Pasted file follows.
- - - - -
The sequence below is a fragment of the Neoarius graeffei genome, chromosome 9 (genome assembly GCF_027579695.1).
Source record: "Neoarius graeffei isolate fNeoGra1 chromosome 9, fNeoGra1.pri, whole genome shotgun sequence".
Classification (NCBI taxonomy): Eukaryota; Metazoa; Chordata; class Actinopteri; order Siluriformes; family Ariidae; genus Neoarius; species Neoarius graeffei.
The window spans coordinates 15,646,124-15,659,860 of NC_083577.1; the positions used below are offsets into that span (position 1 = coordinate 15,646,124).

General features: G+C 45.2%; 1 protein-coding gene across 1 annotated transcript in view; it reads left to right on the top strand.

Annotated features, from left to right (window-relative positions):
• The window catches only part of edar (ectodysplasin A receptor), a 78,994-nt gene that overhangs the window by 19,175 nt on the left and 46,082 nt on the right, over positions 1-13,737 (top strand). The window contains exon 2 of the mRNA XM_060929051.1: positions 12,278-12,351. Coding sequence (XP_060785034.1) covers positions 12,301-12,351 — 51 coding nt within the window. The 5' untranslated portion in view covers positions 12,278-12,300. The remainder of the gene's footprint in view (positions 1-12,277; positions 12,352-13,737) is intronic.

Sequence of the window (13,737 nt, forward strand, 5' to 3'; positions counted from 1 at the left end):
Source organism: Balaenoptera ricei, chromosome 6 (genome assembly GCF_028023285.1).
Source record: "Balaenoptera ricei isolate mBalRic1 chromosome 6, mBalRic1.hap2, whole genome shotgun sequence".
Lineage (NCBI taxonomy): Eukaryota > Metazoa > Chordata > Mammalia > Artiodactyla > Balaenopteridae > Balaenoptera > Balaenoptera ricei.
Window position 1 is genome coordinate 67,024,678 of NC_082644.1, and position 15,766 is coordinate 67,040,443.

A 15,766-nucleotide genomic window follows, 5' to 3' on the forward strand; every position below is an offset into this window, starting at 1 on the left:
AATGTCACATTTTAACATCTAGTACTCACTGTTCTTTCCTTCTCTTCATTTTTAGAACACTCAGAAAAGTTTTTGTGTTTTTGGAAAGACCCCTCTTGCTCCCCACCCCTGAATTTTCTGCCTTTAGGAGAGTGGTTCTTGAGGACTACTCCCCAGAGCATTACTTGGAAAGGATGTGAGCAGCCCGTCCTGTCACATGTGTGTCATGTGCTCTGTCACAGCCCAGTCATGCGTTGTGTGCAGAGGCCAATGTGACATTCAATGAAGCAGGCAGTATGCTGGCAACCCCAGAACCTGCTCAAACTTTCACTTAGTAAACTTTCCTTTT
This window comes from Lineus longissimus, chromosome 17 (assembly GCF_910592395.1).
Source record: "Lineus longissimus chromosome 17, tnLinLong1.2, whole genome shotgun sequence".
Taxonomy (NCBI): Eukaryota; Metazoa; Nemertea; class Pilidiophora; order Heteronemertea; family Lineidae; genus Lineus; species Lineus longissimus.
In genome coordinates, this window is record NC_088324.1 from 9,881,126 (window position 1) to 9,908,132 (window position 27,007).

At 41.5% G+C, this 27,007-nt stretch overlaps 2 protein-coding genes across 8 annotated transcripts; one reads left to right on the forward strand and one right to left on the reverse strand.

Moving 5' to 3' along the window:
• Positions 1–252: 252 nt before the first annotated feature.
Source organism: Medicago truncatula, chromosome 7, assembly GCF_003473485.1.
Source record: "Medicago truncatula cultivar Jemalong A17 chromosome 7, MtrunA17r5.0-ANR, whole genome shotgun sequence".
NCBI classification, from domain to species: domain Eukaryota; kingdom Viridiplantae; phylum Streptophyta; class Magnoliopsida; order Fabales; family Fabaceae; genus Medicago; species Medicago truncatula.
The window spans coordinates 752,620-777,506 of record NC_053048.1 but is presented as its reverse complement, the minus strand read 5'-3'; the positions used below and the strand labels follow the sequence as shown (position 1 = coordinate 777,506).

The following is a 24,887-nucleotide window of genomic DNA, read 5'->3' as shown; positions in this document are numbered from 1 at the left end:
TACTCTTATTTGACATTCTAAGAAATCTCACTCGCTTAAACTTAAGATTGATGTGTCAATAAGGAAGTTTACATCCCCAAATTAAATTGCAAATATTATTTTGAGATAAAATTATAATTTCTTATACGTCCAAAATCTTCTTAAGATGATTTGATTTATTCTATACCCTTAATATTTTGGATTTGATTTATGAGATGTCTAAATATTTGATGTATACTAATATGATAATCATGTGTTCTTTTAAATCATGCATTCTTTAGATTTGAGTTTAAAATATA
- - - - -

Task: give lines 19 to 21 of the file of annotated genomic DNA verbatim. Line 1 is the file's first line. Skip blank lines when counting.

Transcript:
At 41.5% G+C, this 27,007-nt stretch overlaps 2 protein-coding genes across 8 annotated transcripts; one reads left to right on the forward strand and one right to left on the reverse strand.

Moving 5' to 3' along the window:
• Positions 1–252: 252 nt before the first annotated feature.